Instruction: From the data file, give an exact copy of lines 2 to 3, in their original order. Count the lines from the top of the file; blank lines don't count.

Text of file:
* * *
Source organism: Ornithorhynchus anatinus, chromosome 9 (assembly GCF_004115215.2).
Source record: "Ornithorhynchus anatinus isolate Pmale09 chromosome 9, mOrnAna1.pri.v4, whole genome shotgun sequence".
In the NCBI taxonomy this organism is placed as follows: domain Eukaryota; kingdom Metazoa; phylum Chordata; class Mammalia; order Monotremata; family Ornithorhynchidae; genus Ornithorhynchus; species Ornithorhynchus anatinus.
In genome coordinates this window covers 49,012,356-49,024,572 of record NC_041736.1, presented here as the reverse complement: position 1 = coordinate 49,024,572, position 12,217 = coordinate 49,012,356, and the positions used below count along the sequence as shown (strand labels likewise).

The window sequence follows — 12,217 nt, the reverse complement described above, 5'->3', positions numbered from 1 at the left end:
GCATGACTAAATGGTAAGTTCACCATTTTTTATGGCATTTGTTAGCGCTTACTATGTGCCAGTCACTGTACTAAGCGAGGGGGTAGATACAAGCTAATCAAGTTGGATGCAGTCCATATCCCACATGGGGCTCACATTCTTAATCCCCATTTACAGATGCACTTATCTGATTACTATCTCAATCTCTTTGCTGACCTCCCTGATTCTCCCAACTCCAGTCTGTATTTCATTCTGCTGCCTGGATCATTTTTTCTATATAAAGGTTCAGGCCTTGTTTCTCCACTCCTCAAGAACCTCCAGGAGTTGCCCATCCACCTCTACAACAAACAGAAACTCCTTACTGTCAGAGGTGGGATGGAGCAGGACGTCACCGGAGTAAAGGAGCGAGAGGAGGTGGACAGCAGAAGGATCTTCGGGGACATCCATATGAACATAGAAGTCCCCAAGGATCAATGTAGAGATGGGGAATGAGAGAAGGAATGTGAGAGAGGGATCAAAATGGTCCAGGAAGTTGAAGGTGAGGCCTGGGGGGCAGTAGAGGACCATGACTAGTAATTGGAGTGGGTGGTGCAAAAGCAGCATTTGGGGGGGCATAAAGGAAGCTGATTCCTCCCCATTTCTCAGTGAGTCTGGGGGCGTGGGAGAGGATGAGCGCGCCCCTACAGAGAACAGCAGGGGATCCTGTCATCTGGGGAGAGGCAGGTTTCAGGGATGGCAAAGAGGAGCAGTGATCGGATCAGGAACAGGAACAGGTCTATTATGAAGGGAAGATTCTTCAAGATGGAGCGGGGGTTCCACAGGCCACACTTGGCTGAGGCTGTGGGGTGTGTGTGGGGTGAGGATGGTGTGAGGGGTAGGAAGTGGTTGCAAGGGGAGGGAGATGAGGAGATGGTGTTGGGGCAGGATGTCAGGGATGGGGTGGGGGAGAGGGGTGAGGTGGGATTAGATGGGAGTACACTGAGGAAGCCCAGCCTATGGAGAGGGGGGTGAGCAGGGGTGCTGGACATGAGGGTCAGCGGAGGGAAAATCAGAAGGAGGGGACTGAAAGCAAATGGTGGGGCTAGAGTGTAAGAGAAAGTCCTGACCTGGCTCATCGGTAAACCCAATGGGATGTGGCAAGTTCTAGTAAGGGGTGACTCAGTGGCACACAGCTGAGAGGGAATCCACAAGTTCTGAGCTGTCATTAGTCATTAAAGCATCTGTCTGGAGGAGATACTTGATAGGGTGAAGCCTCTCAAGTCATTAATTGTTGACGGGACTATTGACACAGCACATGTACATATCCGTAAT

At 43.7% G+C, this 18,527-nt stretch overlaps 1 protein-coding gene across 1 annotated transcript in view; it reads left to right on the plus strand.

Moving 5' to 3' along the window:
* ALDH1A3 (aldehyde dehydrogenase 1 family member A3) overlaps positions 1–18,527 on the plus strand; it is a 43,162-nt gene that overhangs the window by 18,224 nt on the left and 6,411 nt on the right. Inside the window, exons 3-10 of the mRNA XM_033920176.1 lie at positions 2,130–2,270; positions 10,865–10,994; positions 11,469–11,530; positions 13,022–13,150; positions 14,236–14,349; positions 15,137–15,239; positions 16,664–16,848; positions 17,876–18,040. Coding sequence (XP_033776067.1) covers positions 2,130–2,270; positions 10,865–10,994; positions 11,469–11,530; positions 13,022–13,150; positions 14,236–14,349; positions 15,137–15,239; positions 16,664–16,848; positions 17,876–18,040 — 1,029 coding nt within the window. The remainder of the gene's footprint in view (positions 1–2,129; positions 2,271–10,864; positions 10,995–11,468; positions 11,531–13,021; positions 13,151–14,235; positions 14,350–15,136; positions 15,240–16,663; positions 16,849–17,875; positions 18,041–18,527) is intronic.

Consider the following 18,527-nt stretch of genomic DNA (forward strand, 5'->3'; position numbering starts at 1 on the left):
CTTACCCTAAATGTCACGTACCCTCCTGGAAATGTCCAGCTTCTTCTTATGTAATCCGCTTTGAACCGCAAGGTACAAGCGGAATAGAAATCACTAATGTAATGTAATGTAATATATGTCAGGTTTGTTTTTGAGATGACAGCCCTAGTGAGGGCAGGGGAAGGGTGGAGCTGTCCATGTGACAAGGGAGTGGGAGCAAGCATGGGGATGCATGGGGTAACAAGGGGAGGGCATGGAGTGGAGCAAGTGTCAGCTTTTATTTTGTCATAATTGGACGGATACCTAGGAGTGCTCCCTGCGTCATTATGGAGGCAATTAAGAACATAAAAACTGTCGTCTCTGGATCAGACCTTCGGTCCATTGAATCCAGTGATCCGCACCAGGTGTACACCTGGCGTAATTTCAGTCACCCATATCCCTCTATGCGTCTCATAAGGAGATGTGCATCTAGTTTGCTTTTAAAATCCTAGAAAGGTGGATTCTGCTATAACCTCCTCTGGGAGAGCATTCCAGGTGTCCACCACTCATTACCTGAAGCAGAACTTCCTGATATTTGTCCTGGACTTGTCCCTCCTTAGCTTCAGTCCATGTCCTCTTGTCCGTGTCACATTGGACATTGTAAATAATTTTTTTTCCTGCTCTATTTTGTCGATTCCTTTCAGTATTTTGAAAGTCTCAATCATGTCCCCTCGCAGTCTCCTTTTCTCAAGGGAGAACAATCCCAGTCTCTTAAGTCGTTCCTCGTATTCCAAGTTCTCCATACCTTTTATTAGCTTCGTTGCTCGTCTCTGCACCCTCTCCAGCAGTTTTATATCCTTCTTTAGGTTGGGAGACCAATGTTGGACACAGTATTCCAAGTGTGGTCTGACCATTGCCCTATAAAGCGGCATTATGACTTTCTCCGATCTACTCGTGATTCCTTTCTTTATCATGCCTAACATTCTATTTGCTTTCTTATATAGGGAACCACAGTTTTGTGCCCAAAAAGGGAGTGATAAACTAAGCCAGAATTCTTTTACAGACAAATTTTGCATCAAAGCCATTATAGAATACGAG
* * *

Source record: "Ornithorhynchus anatinus isolate Pmale09 chromosome 9, mOrnAna1.pri.v4, whole genome shotgun sequence".
In the NCBI taxonomy this organism is placed as follows: domain Eukaryota; kingdom Metazoa; phylum Chordata; class Mammalia; order Monotremata; family Ornithorhynchidae; genus Ornithorhynchus; species Ornithorhynchus anatinus.